Candyman’s Nia DaCosta Opens Up About the Idea Behind Tony Todd’s Cameo

Candyman’s Nia DaCosta Opens Up About the Idea Behind Tony Todd’s Cameo
Screenshot: Universal

With her new Candyman, director Nia DaCosta both builds on and continues the legend first established in the original 1992 horror film starring Tony Todd as the titular vengeful spirit. Ahead of the new movie’s release, it was unclear how it might connect to the original and whether Todd himself might return given the actor’s previous refusal to be involved with previously proposed sequels like Candyman vs. Leprechaun. Now that the film is out in the world, the director has a few things to say about her reason for bringing the actor back.

The new Candyman puts a significant amount of effort into setting itself apart from Farewell to the Flesh and Day of the Dead, the two sequels that followed the first film and both failed to impress audiences.

DeCosta lays out a story about a fresh batch of characters who find themselves being terrorised in Chicago’s Cabrini-Green neighbourhood and as you settle in, it’s not immediately obvious how Todd’s Candyman — the ghost of a Black man named Daniel Robitaille who was murdered for having a relationship with a white woman — is meant to show up given how much of the new story is focused on Anthony McCoy (Yahya Abdul-Mateen II).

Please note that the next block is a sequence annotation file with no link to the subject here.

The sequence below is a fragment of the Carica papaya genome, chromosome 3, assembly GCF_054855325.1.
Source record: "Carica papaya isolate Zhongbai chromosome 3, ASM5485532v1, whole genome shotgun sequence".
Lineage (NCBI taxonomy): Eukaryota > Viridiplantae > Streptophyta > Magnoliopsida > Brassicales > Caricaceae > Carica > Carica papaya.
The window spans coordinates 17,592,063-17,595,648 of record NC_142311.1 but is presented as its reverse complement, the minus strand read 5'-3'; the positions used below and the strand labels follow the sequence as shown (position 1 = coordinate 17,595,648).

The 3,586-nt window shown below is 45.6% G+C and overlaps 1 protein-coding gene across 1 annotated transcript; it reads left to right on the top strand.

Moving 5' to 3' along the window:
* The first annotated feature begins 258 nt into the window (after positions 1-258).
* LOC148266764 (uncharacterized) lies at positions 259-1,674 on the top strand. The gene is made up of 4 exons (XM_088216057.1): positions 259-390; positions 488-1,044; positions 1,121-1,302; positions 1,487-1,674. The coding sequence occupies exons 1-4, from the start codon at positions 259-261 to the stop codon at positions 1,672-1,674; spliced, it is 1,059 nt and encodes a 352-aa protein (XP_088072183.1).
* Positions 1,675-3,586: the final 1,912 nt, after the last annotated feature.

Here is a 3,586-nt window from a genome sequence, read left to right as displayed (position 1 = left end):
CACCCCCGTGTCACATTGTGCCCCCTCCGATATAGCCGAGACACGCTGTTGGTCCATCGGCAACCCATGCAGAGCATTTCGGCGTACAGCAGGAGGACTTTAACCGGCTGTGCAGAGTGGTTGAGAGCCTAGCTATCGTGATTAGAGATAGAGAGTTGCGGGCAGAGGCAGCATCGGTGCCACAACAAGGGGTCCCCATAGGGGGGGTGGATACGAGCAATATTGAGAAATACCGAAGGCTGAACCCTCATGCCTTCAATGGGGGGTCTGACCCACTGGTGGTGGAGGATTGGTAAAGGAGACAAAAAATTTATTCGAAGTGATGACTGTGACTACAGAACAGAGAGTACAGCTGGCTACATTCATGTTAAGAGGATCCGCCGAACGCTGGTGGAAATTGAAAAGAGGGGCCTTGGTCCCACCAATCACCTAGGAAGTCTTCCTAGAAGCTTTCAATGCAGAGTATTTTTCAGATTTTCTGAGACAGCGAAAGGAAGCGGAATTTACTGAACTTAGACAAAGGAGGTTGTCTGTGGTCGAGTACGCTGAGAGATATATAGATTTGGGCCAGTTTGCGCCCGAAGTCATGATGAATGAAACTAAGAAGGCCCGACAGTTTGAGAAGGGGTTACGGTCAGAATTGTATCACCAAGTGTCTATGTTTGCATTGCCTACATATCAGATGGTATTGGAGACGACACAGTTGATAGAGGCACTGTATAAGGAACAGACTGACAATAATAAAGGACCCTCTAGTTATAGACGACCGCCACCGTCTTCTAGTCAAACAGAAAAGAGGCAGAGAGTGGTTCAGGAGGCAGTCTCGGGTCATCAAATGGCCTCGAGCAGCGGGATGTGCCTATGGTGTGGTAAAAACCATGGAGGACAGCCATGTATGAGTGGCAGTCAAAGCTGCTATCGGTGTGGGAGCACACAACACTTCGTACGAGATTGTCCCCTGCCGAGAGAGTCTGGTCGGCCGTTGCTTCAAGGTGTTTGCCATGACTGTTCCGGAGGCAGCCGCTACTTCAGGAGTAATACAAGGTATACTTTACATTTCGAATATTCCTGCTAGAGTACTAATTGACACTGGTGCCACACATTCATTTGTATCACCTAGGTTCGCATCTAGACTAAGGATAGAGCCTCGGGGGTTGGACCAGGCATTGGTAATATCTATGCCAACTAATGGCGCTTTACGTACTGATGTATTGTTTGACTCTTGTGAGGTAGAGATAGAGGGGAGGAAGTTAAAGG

Screenshot: Universal Screenshot: Universal

By the movie’s final moments, though, Anthony and the original Candyman’s connections solidify and you can see how the movie’s actually a story about how the Candyman is part of a larger, horrific cycle of violence that only begets more violence, and the story illustrates it by having Robitaille actually show up on-screen. Interesting as his appearance is, it happens in a sort of tricky way that doesn’t exactly answer some of the questions proposed during the film.

During a recent appearance on Empire’s Spoiler Special Podcast, however, DaCosta opened up a bit about some of the thinking that went into Todd’s cameo, and explained why she didn’t just lead with him and Virginia Madsen’s character from the ‘90s movie, being a major part of the story. “What’s so interesting is everyone’s like, ‘You have to bring him back, and bring Helen back,’” DaCosta said. “And it’s like, well, they both aren’t allowed to age, because they’re both ghosts. So that’s immediately the trickiest thing about it.”

In the new movie, Anthony’s obsession with the Candyman myths put him on a mental downward spiral that’s only exacerbated when people around him start turning up dead, seemingly after attempting to summon the ghost by speaking his name five times into mirrors. By the film’s end, you learn that Robitaille is but one of many Candymen who met violent, racist ends, only to return as malevolent spirits hungry for retribution.

The film closes with Anthony, having become the newest Candyman, appearing to slaughter a group of white police officers who attempted to coerce his girlfriend Brianna (Teyonah Parris) into agreeing that Anthony provoked them to shoot him to death. For a brief moment, the spectral Anthony transforms into Robitaille, and DaCosta explained that her goal was to establish the brutal, cyclical violence underpinning their connection.

“At least for me, it was about making sure we talked about the fact that this was cyclical and that history repeats itself, and this isn’t just an incident that happened to one guy named Daniel Robitaille,” DaCosta said. “It’s actually an environment in which we live that allows for these things to happen over and over again.”

Candyman is now in theatres.